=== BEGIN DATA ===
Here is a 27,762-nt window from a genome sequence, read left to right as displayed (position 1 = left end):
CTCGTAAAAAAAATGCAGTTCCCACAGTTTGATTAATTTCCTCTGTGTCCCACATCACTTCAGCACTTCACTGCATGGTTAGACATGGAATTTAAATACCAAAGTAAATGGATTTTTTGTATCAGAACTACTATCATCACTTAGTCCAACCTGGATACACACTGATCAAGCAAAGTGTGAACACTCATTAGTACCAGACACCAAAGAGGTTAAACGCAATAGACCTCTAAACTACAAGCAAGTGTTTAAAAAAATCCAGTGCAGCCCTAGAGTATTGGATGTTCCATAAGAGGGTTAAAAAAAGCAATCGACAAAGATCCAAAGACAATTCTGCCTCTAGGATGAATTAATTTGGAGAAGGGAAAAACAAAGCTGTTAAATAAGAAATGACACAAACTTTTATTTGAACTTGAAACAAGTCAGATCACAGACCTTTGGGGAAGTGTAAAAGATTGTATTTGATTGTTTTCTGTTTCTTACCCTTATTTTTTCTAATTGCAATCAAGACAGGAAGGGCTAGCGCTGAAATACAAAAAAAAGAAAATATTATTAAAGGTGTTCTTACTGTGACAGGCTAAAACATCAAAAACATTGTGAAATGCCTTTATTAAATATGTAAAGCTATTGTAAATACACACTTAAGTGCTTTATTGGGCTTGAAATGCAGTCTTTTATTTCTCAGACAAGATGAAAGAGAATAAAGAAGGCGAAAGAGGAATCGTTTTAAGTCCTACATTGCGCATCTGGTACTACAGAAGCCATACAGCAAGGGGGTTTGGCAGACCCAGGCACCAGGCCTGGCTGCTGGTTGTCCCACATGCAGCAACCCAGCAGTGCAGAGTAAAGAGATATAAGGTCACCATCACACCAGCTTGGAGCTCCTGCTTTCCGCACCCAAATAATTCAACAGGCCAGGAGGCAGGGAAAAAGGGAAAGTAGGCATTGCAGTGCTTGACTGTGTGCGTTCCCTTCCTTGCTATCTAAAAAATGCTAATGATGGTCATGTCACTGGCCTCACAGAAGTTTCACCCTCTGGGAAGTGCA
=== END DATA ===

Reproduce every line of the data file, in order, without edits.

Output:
Here is a 27,762-nt window from a genome sequence, read left to right as displayed (position 1 = left end):
CTCGTAAAAAAAATGCAGTTCCCACAGTTTGATTAATTTCCTCTGTGTCCCACATCACTTCAGCACTTCACTGCATGGTTAGACATGGAATTTAAATACCAAAGTAAATGGATTTTTTGTATCAGAACTACTATCATCACTTAGTCCAACCTGGATACACACTGATCAAGCAAAGTGTGAACACTCATTAGTACCAGACACCAAAGAGGTTAAACGCAATAGACCTCTAAACTACAAGCAAGTGTTTAAAAAAATCCAGTGCAGCCCTAGAGTATTGGATGTTCCATAAGAGGGTTAAAAAAAGCAATCGACAAAGATCCAAAGACAATTCTGCCTCTAGGATGAATTAATTTGGAGAAGGGAAAAACAAAGCTGTTAAATAAGAAATGACACAAACTTTTATTTGAACTTGAAACAAGTCAGATCACAGACCTTTGGGGAAGTGTAAAAGATTGTATTTGATTGTTTTCTGTTTCTTACCCTTATTTTTTCTAATTGCAATCAAGACAGGAAGGGCTAGCGCTGAAATACAAAAAAAAGAAAATATTATTAAAGGTGTTCTTACTGTGACAGGCTAAAACATCAAAAACATTGTGAAATGCCTTTATTAAATATGTAAAGCTATTGTAAATACACACTTAAGTGCTTTATTGGGCTTGAAATGCAGTCTTTTATTTCTCAGACAAGATGAAAGAGAATAAAGAAGGCGAAAGAGGAATCGTTTTAAGTCCTACATTGCGCATCTGGTACTACAGAAGCCATACAGCAAGGGGGTTTGGCAGACCCAGGCACCAGGCCTGGCTGCTGGTTGTCCCACATGCAGCAACCCAGCAGTGCAGAGTAAAGAGATATAAGGTCACCATCACACCAGCTTGGAGCTCCTGCTTTCCGCACCCAAATAATTCAACAGGCCAGGAGGCAGGGAAAAAGGGAAAGTAGGCATTGCAGTGCTTGACTGTGTGCGTTCCCTTCCTTGCTATCTAAAAAATGCTAATGATGGTCATGTCACTGGCCTCACAGAAGTTTCACCCTCTGGGAAGTGCA